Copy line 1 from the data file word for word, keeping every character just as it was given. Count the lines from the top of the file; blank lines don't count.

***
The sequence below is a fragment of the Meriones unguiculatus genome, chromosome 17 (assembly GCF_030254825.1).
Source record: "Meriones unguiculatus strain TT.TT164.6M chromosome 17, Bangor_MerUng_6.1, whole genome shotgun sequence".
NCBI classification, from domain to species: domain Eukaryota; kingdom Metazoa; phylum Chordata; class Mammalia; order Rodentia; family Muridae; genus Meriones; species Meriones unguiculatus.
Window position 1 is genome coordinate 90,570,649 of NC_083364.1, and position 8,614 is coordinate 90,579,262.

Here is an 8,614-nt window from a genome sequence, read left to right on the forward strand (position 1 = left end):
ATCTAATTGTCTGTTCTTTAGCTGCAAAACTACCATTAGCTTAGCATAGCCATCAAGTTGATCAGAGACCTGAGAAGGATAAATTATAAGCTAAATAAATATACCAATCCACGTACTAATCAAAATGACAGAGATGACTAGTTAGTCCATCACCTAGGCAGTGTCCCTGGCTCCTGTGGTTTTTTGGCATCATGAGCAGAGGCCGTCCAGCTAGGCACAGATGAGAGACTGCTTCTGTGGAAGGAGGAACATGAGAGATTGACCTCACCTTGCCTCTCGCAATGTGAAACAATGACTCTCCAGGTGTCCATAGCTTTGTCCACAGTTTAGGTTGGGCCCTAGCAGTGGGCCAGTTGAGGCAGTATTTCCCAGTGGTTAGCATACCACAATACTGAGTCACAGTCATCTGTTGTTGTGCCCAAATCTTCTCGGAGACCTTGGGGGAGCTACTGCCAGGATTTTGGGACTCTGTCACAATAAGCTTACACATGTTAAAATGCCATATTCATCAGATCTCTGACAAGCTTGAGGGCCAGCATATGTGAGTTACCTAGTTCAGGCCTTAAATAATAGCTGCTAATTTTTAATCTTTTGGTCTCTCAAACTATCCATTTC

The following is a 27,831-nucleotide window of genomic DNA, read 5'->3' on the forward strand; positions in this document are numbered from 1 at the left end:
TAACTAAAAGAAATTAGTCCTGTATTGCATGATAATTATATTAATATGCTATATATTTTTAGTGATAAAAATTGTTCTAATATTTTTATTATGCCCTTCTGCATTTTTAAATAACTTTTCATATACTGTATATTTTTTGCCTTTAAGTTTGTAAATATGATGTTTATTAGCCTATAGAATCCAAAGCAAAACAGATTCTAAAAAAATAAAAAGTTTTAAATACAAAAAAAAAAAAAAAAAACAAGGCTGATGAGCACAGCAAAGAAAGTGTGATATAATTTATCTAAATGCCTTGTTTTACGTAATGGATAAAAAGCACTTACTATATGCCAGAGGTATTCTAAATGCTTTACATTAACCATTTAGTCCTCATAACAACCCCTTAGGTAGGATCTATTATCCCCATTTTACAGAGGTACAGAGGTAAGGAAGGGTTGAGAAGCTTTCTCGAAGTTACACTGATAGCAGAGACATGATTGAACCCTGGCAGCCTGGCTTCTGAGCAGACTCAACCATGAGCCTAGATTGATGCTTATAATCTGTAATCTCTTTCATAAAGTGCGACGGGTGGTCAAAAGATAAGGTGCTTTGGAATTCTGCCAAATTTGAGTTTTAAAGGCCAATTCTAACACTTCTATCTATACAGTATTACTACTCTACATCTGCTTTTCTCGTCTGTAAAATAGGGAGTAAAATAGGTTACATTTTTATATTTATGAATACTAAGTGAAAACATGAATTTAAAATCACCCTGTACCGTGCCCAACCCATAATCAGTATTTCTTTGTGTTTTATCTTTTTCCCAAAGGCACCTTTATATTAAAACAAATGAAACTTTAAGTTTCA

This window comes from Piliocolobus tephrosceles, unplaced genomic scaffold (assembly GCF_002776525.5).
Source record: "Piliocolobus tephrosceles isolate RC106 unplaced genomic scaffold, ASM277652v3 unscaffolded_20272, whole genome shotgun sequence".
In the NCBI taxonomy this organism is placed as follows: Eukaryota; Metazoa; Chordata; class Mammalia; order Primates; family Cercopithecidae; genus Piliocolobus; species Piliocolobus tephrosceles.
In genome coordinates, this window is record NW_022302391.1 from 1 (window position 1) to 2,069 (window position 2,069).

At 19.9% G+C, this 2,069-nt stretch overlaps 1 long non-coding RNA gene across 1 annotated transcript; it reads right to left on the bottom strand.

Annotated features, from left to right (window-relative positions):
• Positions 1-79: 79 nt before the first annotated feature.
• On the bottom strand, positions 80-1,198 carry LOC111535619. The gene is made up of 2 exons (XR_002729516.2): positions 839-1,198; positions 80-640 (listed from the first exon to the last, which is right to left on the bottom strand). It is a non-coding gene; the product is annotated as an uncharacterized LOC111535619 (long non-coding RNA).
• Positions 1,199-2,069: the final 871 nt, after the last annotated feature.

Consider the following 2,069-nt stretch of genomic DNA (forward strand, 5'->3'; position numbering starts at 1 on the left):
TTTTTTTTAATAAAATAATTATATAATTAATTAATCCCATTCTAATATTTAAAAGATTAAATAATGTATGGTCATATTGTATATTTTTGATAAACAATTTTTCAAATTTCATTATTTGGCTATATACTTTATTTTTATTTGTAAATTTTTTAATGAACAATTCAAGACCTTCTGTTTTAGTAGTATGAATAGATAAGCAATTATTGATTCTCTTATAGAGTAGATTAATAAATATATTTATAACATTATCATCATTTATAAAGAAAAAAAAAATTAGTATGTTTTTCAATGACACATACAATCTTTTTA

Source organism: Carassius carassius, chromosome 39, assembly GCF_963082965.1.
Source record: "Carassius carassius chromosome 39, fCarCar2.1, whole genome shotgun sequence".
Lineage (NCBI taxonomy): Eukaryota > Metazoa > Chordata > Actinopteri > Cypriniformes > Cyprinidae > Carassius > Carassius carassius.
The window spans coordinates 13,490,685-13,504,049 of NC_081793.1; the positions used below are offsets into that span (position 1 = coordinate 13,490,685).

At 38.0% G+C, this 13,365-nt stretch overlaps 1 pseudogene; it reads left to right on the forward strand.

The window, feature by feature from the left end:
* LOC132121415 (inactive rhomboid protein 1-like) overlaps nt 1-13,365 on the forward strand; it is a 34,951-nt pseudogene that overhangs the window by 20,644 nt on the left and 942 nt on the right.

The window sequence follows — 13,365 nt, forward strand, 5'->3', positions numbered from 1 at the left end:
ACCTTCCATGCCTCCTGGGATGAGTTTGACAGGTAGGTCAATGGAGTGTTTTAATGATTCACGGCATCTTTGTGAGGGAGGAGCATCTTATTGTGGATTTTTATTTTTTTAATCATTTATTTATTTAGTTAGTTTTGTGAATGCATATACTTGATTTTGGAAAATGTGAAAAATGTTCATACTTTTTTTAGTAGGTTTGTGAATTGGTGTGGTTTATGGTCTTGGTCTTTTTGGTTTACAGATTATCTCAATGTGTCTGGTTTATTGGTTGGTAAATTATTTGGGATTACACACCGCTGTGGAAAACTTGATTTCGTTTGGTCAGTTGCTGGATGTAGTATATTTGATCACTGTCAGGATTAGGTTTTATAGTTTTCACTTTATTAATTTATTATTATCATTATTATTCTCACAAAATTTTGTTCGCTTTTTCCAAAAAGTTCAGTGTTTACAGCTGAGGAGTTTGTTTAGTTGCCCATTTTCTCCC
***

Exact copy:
The sequence below is a fragment of the Meriones unguiculatus genome, chromosome 17 (assembly GCF_030254825.1).